The Shadow of Three Mile Island

On the first day of high school every year, my classmates and I would receive a form to remind us that our school fell within the radiation perimeter of Three Mile Island. In the case of a nuclear emergency, we would be evacuated and administered potassium iodide tablets to protect our thyroids. We always treated it as a bit of a joke. After all, if TMI were to experience another meltdown, our thyroids would be the least of our concerns.

This week marks the 40th anniversary of the partial meltdown of Three Mile Island’s Unit 2 reactor. The anniversary comes at an interesting time for Pennsylvania politics, as plant-owner Exelon has announced that it will close TMI this fall without state intervention to ensure nuclear energy remains competitive.

Three Mile Island as seen from the Pennsylvania Turnpike while driving from Hershey to Gettysburg. Note the steam from the two cooling towers.

I’m not even close to being an expert on TMI or nuclear power, so I’m writing this piece more as a personal meditation on the experience of growing up so close to a place where near catastrophe took place. I can’t speak to the experience of others, not those of my generation and certainly not those of Central Pennsylvanians in March 1979. WITF and PA Post have been collaborating on a month-long retrospective of the event and its legacy that’s worth checking out if you’re interested in hearing the perspectives of other stakeholders.

I was born at Penn State Milton S. Hershey Medical Center, the same hospital where dozens of people were treated during the disaster 15 years earlier. I think I first became aware of Three Mile Island because a friend’s father worked there. When my family flew out of nearby Harrisburg International Airport, my parents would point out massive cooling towers on a small island on the Susquehanna. At the time, all I knew was that it was a special place where they made energy.

It was probably in middle school that I learned that Three Mile Island once “blew up.” People still lived in the area decades later, though, so I thought it must not have been that serious. I still had no understanding of what a partial meltdown actually was, how terrifying 1979 had been, or what had happened 7 years later at Chernobyl. I didn’t realize how significant TMI was in American history or that growing up near a famous nuclear plant was an atypical experience. TMI was something that was just there.

Only years later, after watching the harrowing coverage of Fukushima in 2011, could I begin to understand what a meltdown would have meant for me, my family, and my community. The landmarks of my childhood might not have existed by the time I was born. Who would want to visit an irradiated Hersheypark, or eat chocolate made from the milk of cows that glowed? For that matter, my parents didn’t even move to Central Pennsylvania until the late 1980s, so I may not have been born in Hershey at all.

Even though I know all this, TMI continues to be something that is “just there,” beyond the periphery of my daily awareness. That passive acceptance is made easier because nuclear accidents continue to be incredibly rare worldwide. Reactor 1 chugs quietly along, or it will until September 20 without state intervention. The facility will then have to be decommissioned through a decades-long process; the spent fuel will take thousands of years to decay.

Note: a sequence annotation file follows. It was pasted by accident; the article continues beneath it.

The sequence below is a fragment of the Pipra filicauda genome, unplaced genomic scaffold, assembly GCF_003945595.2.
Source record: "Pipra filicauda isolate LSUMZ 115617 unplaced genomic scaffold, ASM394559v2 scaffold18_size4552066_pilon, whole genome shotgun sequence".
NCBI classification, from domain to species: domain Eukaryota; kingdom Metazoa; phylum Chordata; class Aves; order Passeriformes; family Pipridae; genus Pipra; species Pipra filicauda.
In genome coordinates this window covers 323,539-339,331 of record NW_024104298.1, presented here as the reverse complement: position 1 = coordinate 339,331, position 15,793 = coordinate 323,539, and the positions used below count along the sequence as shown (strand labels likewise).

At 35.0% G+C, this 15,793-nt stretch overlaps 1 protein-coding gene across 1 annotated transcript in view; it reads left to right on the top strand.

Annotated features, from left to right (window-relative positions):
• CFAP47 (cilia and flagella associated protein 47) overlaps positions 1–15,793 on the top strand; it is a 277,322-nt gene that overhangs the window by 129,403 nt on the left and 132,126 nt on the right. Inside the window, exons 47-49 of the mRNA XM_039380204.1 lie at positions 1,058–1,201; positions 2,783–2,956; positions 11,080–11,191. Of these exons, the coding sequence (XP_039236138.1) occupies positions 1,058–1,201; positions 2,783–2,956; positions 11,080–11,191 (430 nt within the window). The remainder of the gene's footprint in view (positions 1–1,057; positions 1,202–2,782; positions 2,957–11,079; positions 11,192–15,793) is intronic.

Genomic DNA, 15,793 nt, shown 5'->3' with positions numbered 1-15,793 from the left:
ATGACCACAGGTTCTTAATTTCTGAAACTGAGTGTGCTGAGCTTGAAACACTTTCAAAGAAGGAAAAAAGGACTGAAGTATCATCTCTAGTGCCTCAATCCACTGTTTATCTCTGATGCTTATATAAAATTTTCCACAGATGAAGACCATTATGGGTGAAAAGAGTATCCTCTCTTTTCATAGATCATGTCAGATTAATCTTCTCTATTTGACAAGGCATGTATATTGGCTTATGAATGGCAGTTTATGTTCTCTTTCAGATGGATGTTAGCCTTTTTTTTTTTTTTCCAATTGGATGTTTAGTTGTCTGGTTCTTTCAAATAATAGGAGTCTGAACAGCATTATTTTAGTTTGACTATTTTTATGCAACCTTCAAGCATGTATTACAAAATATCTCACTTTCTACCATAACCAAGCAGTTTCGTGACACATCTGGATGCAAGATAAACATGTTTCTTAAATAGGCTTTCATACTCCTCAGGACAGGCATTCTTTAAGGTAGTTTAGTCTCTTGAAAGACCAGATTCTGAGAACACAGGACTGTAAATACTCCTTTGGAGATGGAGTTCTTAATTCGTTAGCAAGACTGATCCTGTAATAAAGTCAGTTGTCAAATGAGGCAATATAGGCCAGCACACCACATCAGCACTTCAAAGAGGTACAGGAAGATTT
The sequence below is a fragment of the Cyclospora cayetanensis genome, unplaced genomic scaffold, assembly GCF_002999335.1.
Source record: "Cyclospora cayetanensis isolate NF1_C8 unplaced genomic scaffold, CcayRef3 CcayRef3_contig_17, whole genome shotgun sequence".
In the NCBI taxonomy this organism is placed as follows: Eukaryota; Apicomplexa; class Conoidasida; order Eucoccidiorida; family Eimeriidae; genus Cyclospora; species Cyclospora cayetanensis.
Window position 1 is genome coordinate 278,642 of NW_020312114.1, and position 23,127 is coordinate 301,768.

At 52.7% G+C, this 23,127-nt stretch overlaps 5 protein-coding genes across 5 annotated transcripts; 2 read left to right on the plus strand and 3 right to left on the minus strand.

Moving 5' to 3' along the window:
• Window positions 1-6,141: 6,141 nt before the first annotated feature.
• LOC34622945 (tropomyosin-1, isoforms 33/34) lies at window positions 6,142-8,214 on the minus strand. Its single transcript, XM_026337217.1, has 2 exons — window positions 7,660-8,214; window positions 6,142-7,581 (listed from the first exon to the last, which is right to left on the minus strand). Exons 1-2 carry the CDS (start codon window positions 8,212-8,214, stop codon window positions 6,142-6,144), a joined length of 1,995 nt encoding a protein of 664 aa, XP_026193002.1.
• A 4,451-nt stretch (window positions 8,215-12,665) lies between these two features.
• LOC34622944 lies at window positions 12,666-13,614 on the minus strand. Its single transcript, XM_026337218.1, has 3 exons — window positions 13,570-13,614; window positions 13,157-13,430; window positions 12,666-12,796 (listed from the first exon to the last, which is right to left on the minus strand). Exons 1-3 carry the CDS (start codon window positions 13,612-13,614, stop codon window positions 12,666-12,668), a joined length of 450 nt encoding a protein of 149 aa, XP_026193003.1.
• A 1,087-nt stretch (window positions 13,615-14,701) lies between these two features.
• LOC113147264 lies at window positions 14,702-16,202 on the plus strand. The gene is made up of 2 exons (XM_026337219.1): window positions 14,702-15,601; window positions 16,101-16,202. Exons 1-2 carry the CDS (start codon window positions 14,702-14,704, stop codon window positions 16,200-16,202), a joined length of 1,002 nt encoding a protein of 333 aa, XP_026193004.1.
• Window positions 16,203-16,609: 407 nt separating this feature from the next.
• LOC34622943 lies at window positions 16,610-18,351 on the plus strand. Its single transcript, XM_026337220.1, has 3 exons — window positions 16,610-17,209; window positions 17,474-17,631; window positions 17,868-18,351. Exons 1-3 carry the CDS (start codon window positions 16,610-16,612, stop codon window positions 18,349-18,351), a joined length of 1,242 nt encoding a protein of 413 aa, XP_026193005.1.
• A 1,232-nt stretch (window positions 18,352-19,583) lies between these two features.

On the one hand, I felt some small relief when I heard TMI might close. Having a nuclear plant adjacent to an airport has always seemed a bit like a design flaw, especially after 9/11. Beyond that, no technology is perfect, no matter its safety record, and incidents remain a possibility. And while health officials maintain that the only radiation that escaped in 1979 was negligible, the debate continues over evidence of unusual rates of cancer in the region.

That being said, I don’t think we should be ready to give up on nuclear. It’s not green like wind, water, and solar, but it doesn’t produce carbon emissions like coal, oil, or gas. In the fight against climate change, we might need every carbon-neutral source of energy until truly green energy is sufficient.

Some people call the industry’s request for state intervention a bailout or subsidy, but the request is more complex. Nuclear companies would like to see the state add nuclear to the Alternative Energy Portfolio Standard to require energy suppliers to purchase a quota of their energy from sustainable sources. This would in essence allow nuclear to compete better against coal and gas. In that sense, it’s not a laissez-faire approach, but the alternatives are not good either. The closure of TMI and other power plants could increase energy prices significantly for some in the state. Moreover, if nuclear power disappears, the void will be filled with cheaper sources, not greener ones.

Nuclear power should be at the front of most Pennsylvanians’ minds this week. A milestone anniversary like this provides a valuable opportunity to think about our past and future. Within months, PA lawmakers will make a decision on the future of Three Mile Island and nuclear power in our state. This decision will influence similar debates across the country, and to the degree that nuclear is part of a viable carbon-neutral energy portfolio, it may have ramifications for the world. Whether you support or oppose nuclear power, now is the time to learn more and make your voice heard.

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